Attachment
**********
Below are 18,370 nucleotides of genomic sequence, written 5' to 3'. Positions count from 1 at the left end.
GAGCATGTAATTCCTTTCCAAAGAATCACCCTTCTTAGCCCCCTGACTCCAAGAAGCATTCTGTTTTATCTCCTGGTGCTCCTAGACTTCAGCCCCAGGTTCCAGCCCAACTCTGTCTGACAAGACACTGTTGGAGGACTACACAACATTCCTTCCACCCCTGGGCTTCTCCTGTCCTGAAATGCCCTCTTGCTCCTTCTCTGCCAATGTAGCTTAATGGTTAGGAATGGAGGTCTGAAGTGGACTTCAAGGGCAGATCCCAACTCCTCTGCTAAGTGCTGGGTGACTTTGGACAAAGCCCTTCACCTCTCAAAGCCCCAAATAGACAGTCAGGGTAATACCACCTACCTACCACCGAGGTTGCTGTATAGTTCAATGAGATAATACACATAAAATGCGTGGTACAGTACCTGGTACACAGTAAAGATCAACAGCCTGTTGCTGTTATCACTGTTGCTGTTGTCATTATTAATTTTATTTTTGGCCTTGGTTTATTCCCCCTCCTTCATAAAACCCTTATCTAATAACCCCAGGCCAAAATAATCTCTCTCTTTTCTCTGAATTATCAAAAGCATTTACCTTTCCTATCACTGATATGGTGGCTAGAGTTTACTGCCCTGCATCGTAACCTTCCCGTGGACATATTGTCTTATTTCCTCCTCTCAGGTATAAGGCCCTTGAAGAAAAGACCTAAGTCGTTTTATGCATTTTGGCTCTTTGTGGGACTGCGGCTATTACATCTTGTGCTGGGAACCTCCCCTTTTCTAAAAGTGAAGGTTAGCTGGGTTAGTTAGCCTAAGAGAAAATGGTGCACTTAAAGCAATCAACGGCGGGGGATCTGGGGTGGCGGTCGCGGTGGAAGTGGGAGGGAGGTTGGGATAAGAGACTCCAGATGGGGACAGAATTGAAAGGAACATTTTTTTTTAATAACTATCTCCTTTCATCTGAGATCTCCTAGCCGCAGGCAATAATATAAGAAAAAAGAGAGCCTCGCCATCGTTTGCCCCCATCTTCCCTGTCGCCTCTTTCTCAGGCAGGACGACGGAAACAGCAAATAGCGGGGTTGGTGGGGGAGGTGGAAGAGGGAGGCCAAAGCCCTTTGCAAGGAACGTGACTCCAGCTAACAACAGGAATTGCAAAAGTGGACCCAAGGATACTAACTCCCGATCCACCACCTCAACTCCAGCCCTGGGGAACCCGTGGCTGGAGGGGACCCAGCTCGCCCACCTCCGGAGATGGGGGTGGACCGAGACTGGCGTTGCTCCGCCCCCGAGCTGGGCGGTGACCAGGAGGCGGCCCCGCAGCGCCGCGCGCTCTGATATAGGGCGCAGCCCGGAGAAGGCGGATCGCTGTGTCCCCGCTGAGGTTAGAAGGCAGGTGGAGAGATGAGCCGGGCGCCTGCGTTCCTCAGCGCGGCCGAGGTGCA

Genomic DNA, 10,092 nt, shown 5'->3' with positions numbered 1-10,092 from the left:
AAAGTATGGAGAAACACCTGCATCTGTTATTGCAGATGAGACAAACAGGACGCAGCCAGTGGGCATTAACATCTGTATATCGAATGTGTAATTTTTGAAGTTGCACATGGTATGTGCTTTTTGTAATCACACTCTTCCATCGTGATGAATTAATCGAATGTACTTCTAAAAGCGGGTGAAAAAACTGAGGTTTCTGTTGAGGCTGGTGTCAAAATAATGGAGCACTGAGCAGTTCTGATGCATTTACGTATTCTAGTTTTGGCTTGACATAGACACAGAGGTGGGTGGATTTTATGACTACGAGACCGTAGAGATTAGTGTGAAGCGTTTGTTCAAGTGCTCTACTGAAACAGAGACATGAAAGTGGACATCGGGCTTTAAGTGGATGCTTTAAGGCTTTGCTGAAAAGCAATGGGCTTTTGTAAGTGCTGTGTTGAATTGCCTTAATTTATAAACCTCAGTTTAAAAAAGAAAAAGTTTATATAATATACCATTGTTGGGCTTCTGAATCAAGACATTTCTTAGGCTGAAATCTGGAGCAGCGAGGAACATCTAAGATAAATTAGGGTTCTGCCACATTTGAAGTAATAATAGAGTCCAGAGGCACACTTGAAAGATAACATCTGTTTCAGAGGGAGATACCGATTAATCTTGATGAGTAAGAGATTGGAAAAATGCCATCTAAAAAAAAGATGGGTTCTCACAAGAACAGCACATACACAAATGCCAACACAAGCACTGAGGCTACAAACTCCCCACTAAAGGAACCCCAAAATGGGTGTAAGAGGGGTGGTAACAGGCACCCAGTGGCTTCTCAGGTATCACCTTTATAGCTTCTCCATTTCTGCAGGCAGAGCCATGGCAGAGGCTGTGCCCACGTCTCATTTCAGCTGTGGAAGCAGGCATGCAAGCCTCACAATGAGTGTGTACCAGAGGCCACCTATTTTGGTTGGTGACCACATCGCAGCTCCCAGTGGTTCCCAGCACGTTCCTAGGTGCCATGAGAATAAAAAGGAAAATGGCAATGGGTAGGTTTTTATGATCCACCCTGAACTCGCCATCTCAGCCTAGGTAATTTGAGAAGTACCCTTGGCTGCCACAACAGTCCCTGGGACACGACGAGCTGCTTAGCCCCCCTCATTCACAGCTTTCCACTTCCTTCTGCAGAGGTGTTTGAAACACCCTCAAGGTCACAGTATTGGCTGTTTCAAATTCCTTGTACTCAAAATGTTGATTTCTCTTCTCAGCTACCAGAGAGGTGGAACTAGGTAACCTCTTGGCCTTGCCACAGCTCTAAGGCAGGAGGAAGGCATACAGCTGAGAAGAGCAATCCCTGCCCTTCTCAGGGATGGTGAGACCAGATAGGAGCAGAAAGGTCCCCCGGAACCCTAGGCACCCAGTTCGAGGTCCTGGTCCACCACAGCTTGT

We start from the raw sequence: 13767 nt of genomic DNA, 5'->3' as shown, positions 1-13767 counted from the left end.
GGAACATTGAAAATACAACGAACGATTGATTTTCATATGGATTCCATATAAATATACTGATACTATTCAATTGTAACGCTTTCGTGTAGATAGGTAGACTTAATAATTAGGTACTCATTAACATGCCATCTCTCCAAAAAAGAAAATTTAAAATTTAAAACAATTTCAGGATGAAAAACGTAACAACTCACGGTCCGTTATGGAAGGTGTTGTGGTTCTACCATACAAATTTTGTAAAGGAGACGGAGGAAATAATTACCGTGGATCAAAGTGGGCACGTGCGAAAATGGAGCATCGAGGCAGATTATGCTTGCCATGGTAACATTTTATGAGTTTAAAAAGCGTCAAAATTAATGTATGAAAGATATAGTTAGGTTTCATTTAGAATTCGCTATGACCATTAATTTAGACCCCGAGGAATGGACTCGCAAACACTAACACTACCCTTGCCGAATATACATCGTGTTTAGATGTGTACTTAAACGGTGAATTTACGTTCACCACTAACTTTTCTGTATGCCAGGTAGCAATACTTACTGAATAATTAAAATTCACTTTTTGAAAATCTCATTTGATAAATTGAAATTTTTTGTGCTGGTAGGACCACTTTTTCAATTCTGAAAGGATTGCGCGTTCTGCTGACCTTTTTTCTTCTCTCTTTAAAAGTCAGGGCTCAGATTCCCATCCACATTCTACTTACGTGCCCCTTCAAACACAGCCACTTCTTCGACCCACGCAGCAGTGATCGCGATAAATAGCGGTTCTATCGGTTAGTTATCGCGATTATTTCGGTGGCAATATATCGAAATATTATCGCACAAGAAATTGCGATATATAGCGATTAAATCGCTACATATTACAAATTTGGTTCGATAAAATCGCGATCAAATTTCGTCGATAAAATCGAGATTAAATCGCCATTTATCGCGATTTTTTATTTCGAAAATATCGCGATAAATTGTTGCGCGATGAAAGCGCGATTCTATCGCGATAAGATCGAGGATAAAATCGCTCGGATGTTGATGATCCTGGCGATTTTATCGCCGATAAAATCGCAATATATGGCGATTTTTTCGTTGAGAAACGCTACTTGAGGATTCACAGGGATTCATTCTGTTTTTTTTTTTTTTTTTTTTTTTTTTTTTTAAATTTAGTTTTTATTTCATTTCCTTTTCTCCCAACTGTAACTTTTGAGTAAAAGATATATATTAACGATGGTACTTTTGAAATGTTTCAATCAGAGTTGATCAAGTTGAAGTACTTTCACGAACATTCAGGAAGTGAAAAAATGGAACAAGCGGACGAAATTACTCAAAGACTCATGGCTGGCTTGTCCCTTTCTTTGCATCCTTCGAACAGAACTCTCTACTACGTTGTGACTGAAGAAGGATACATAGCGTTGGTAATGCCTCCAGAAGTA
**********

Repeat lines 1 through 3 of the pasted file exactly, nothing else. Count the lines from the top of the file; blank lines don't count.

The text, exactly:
Below are 18,370 nucleotides of genomic sequence, written 5' to 3'. Positions count from 1 at the left end.
GAGCATGTAATTCCTTTCCAAAGAATCACCCTTCTTAGCCCCCTGACTCCAAGAAGCATTCTGTTTTATCTCCTGGTGCTCCTAGACTTCAGCCCCAGGTTCCAGCCCAACTCTGTCTGACAAGACACTGTTGGAGGACTACACAACATTCCTTCCACCCCTGGGCTTCTCCTGTCCTGAAATGCCCTCTTGCTCCTTCTCTGCCAATGTAGCTTAATGGTTAGGAATGGAGGTCTGAAGTGGACTTCAAGGGCAGATCCCAACTCCTCTGCTAAGTGCTGGGTGACTTTGGACAAAGCCCTTCACCTCTCAAAGCCCCAAATAGACAGTCAGGGTAATACCACCTACCTACCACCGAGGTTGCTGTATAGTTCAATGAGATAATACACATAAAATGCGTGGTACAGTACCTGGTACACAGTAAAGATCAACAGCCTGTTGCTGTTATCACTGTTGCTGTTGTCATTATTAATTTTATTTTTGGCCTTGGTTTATTCCCCCTCCTTCATAAAACCCTTATCTAATAACCCCAGGCCAAAATAATCTCTCTCTTTTCTCTGAATTATCAAAAGCATTTACCTTTCCTATCACTGATATGGTGGCTAGAGTTTACTGCCCTGCATCGTAACCTTCCCGTGGACATATTGTCTTATTTCCTCCTCTCAGGTATAAGGCCCTTGAAGAAAAGACCTAAGTCGTTTTATGCATTTTGGCTCTTTGTGGGACTGCGGCTATTACATCTTGTGCTGGGAACCTCCCCTTTTCTAAAAGTGAAGGTTAGCTGGGTTAGTTAGCCTAAGAGAAAATGGTGCACTTAAAGCAATCAACGGCGGGGGATCTGGGGTGGCGGTCGCGGTGGAAGTGGGAGGGAGGTTGGGATAAGAGACTCCAGATGGGGACAGAATTGAAAGGAACATTTTTTTTTAATAACTATCTCCTTTCATCTGAGATCTCCTAGCCGCAGGCAATAATATAAGAAAAAAGAGAGCCTCGCCATCGTTTGCCCCCATCTTCCCTGTCGCCTCTTTCTCAGGCAGGACGACGGAAACAGCAAATAGCGGGGTTGGTGGGGGAGGTGGAAGAGGGAGGCCAAAGCCCTTTGCAAGGAACGTGACTCCAGCTAACAACAGGAATTGCAAAAGTGGACCCAAGGATACTAACTCCCGATCCACCACCTCAACTCCAGCCCTGGGGAACCCGTGGCTGGAGGGGACCCAGCTCGCCCACCTCCGGAGATGGGGGTGGACCGAGACTGGCGTTGCTCCGCCCCCGAGCTGGGCGGTGACCAGGAGGCGGCCCCGCAGCGCCGCGCGCTCTGATATAGGGCGCAGCCCGGAGAAGGCGGATCGCTGTGTCCCCGCTGAGGTTAGAAGGCAGGTGGAGAGATGAGCCGGGCGCCTGCGTTCCTCAGCGCGGCCGAGGTGCA

Genomic DNA, 10,092 nt, shown 5'->3' with positions numbered 1-10,092 from the left: